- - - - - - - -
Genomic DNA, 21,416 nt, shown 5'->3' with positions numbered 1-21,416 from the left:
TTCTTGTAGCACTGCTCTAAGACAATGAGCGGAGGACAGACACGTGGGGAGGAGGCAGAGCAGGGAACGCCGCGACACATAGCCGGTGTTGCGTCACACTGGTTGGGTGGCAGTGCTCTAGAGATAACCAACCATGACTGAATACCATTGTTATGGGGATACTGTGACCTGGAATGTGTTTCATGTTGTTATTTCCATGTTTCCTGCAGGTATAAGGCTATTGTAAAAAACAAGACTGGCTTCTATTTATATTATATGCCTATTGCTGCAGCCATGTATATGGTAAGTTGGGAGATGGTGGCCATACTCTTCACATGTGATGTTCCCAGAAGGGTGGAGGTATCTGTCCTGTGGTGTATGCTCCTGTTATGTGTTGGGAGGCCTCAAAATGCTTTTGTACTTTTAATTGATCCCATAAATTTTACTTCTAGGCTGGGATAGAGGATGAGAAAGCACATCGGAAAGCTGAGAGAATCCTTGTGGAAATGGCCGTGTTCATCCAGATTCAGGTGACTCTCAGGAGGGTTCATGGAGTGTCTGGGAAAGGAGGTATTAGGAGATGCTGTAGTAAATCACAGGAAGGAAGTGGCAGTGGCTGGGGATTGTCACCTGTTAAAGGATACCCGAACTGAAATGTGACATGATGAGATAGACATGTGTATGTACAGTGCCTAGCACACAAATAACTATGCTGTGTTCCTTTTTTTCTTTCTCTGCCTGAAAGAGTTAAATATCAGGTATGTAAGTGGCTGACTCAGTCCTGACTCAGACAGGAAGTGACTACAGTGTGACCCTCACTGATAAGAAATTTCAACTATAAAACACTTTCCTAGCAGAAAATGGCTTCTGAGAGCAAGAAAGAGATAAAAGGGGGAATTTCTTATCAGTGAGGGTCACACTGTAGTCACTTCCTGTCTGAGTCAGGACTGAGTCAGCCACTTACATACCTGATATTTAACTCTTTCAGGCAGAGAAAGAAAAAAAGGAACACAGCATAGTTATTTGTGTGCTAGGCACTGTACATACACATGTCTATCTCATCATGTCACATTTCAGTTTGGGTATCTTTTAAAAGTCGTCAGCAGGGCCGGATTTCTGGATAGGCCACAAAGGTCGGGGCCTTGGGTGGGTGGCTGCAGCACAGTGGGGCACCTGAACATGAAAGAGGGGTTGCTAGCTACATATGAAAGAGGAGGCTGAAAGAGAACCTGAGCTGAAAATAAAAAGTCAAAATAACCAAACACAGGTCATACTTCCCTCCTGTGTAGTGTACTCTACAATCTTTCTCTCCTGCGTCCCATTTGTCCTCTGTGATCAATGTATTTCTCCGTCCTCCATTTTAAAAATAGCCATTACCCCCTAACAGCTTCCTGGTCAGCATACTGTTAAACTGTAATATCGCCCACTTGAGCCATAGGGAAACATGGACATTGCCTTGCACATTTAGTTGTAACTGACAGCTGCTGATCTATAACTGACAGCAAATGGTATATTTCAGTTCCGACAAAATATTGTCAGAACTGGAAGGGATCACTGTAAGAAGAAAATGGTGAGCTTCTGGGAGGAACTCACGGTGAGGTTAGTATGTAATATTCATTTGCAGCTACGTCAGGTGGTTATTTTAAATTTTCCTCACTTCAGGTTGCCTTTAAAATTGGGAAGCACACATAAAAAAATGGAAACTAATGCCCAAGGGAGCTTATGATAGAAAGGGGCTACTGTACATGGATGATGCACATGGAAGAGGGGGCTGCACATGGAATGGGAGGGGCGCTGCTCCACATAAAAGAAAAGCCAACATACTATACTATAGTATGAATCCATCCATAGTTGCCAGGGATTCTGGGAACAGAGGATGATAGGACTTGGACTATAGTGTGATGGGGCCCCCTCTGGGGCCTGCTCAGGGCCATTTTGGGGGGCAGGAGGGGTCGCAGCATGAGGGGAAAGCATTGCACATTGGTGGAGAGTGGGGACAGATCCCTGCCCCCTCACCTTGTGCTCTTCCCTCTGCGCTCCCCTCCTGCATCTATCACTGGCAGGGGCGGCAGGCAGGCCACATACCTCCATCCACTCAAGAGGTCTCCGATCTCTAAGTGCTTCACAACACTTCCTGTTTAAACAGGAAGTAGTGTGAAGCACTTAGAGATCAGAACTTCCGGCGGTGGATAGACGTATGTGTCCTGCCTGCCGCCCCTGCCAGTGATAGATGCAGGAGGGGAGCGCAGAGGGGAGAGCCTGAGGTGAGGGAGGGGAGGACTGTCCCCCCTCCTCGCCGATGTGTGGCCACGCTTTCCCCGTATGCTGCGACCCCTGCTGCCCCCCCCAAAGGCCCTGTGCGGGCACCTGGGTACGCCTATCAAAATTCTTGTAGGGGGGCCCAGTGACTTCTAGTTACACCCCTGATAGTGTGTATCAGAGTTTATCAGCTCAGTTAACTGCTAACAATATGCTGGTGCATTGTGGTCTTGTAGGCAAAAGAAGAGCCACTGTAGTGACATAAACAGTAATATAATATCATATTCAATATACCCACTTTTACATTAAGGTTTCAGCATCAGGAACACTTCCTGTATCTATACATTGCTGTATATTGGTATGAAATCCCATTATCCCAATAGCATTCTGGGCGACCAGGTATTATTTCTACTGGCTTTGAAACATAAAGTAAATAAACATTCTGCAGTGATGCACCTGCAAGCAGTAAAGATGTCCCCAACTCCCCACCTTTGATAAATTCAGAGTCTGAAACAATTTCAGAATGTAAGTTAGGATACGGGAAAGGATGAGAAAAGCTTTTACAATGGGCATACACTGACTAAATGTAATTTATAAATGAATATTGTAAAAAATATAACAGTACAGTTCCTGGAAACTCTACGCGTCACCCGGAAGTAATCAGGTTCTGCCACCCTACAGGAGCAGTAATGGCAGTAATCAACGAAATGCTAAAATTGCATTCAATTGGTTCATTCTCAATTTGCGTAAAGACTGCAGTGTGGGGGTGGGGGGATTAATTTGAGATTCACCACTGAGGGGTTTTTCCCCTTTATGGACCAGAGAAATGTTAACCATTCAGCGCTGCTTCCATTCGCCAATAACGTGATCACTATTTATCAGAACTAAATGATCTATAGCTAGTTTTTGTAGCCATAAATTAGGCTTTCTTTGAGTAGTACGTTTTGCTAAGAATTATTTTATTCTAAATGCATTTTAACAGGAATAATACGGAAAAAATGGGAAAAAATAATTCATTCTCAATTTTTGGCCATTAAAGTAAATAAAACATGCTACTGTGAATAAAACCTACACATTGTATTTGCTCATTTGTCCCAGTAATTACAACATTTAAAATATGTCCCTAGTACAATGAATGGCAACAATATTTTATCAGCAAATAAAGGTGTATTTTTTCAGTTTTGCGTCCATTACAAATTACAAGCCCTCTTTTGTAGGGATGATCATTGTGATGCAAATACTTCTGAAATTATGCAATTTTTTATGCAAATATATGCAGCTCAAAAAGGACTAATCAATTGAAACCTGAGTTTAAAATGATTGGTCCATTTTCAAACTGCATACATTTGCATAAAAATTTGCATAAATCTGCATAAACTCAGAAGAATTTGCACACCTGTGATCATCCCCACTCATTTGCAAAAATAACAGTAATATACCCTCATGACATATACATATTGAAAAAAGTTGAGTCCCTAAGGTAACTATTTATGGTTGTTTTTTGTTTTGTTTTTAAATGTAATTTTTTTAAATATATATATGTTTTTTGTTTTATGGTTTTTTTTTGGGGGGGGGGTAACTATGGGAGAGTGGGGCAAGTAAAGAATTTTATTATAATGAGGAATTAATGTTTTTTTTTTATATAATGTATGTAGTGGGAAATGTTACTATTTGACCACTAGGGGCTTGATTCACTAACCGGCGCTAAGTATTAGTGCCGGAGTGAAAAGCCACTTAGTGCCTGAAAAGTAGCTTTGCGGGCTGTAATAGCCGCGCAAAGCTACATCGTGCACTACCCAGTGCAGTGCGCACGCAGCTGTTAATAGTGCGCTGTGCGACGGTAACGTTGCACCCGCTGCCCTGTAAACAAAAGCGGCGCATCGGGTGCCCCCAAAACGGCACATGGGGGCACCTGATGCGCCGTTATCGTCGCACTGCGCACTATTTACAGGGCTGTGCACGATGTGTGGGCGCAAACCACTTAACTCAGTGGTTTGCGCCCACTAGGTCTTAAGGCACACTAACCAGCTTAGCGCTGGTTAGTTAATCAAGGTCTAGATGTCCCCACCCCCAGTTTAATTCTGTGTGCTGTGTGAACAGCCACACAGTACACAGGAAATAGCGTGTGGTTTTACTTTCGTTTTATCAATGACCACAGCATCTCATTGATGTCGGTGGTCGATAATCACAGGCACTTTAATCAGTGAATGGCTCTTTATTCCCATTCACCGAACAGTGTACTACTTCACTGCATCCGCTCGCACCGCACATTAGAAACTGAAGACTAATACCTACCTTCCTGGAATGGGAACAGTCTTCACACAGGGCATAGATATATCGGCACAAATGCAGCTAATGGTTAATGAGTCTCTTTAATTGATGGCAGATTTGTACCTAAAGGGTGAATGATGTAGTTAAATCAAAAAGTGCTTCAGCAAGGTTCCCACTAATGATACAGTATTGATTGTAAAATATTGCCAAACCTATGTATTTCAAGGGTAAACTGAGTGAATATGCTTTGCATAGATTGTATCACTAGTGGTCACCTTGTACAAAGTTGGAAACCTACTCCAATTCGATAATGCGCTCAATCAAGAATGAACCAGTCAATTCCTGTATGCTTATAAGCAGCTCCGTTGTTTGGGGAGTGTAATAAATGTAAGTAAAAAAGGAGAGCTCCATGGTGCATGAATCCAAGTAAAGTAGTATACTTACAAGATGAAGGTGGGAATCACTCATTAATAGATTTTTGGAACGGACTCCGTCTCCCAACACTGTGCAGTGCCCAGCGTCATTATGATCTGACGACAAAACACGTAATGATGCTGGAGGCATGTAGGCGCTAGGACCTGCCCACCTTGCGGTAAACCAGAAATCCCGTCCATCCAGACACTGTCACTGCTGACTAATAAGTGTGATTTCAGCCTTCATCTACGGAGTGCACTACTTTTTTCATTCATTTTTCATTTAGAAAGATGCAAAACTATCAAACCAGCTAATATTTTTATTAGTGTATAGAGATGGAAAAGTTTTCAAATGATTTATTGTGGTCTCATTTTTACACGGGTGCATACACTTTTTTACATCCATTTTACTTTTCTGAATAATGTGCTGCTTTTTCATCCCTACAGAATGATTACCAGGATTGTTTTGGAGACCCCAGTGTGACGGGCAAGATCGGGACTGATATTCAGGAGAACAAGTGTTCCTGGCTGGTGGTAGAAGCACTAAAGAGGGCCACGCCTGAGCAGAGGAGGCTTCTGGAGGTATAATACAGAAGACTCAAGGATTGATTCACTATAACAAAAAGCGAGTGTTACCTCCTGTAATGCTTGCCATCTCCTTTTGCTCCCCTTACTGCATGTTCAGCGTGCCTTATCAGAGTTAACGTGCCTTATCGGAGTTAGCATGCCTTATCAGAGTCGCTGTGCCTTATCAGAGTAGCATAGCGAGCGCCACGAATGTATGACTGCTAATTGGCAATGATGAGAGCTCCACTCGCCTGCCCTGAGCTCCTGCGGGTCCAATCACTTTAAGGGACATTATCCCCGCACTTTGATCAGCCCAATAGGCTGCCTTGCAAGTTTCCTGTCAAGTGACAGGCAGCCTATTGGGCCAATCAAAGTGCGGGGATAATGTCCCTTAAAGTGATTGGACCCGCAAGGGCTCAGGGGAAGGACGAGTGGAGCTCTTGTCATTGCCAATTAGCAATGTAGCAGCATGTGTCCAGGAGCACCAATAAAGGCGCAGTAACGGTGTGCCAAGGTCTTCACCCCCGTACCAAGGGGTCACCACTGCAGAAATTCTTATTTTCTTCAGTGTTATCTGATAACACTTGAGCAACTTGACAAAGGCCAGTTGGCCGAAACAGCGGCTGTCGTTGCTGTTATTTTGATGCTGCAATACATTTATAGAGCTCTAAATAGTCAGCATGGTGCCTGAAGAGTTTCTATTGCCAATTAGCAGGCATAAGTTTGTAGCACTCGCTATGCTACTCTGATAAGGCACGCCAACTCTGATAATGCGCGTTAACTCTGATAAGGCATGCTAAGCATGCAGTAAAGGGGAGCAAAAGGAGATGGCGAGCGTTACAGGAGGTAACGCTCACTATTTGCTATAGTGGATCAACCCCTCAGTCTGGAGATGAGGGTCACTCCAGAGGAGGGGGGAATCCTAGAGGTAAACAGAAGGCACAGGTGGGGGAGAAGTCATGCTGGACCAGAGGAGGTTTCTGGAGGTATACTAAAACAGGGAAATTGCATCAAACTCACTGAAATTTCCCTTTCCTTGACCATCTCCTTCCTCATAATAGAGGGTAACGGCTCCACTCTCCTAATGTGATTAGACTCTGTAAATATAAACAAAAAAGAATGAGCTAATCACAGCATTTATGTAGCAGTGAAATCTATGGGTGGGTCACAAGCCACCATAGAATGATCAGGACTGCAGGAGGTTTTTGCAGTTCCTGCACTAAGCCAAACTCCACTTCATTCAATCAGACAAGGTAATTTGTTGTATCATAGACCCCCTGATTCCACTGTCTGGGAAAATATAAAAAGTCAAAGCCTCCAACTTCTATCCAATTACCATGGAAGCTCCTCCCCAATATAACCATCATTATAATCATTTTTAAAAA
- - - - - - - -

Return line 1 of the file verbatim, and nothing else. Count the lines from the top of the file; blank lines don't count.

Genomic DNA, 21,416 nt, shown 5'->3' with positions numbered 1-21,416 from the left: